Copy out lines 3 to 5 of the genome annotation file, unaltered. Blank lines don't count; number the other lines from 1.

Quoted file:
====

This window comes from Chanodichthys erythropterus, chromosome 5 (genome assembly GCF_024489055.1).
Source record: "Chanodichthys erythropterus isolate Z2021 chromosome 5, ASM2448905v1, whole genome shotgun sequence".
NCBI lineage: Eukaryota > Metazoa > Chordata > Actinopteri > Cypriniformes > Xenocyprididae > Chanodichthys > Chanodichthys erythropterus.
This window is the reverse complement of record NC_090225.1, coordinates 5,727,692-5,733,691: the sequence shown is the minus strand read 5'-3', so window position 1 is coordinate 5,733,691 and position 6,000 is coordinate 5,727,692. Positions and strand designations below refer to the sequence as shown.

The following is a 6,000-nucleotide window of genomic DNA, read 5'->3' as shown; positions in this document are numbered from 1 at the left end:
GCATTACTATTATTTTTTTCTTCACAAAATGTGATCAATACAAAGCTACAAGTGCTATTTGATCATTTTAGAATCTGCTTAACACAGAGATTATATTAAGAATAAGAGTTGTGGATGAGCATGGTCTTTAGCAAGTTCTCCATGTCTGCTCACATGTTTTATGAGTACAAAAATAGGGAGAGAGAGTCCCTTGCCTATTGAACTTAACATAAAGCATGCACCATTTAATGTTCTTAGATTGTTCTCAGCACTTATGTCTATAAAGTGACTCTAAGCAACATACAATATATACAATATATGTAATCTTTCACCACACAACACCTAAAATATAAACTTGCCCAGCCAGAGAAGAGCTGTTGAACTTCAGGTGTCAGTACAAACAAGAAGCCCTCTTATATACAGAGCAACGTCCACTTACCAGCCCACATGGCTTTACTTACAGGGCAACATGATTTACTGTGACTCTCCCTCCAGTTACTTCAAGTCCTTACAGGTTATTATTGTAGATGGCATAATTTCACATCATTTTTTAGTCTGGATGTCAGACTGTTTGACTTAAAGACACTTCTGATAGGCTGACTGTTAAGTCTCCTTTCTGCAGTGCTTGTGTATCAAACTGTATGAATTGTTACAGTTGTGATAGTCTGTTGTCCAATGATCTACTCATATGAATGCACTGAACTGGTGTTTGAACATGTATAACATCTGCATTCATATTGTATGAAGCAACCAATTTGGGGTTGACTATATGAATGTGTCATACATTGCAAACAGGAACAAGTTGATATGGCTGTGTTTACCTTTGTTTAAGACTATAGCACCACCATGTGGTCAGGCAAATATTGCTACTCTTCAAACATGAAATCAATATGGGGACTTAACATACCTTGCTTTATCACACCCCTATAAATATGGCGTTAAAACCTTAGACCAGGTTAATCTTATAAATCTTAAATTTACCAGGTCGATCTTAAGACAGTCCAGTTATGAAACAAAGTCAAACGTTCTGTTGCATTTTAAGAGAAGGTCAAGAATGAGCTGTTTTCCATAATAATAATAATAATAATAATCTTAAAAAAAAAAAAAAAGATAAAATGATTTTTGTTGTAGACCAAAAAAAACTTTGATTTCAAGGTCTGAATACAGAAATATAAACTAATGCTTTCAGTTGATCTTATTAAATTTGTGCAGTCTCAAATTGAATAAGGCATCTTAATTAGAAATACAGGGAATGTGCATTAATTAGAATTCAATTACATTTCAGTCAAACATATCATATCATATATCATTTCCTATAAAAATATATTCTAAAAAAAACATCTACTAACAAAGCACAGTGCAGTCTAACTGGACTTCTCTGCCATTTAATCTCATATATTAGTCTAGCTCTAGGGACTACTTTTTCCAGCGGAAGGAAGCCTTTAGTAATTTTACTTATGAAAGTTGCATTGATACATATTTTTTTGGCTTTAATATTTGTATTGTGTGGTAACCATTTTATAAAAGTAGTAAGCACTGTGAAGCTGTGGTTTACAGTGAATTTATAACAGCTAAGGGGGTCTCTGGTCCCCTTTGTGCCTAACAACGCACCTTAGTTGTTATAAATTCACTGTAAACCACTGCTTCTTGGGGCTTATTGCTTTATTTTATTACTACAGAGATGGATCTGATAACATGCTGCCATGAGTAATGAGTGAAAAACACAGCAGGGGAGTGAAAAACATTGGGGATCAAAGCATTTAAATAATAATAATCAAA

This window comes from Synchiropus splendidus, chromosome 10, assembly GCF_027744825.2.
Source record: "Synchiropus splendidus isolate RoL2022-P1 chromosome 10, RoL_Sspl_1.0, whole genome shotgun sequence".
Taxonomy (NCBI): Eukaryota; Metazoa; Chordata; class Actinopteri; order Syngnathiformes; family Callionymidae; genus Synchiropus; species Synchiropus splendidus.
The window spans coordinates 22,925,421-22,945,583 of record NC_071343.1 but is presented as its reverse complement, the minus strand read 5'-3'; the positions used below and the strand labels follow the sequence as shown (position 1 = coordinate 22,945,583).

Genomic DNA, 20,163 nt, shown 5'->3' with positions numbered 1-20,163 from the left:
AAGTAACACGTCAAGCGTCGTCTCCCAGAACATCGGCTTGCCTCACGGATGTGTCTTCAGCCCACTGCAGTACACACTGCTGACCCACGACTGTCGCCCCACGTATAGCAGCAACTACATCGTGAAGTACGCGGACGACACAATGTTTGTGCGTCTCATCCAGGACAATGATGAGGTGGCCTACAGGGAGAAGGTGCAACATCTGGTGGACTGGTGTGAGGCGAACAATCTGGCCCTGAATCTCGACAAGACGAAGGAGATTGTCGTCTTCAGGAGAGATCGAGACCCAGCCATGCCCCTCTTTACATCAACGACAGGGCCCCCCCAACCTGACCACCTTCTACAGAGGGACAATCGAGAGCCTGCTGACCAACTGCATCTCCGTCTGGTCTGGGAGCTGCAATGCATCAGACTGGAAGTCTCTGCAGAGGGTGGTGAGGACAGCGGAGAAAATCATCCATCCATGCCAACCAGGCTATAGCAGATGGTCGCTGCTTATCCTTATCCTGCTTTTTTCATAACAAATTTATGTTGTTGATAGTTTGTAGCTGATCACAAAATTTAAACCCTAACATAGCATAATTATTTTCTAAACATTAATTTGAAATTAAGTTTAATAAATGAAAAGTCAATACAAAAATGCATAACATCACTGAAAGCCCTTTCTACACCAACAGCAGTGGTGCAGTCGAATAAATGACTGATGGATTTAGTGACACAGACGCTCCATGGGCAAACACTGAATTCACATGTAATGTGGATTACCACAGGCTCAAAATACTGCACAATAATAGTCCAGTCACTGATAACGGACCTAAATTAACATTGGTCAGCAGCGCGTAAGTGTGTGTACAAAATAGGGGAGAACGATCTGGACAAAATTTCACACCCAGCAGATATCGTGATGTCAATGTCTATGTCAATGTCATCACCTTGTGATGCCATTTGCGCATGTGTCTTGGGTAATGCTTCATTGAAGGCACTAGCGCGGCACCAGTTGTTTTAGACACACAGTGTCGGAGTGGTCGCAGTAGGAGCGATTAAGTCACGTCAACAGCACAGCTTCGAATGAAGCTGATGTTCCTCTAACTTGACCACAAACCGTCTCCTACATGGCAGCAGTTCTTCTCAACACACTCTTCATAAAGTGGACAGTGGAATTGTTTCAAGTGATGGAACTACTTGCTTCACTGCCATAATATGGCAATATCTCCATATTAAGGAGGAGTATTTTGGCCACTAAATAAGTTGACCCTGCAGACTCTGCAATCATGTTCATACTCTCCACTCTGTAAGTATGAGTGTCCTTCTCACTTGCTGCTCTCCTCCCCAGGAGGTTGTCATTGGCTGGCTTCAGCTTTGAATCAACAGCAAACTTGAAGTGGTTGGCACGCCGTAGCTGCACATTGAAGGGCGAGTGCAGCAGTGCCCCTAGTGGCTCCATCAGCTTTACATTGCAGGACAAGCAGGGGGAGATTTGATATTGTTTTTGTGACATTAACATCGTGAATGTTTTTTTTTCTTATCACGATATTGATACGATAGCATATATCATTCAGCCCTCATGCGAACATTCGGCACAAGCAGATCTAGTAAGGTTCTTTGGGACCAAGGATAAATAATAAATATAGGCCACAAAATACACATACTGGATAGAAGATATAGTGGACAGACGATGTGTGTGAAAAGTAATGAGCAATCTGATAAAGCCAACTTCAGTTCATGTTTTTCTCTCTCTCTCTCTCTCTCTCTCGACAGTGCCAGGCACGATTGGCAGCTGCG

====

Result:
NCBI lineage: Eukaryota > Metazoa > Chordata > Actinopteri > Cypriniformes > Xenocyprididae > Chanodichthys > Chanodichthys erythropterus.
This window is the reverse complement of record NC_090225.1, coordinates 5,727,692-5,733,691: the sequence shown is the minus strand read 5'-3', so window position 1 is coordinate 5,733,691 and position 6,000 is coordinate 5,727,692. Positions and strand designations below refer to the sequence as shown.

The following is a 6,000-nucleotide window of genomic DNA, read 5'->3' as shown; positions in this document are numbered from 1 at the left end: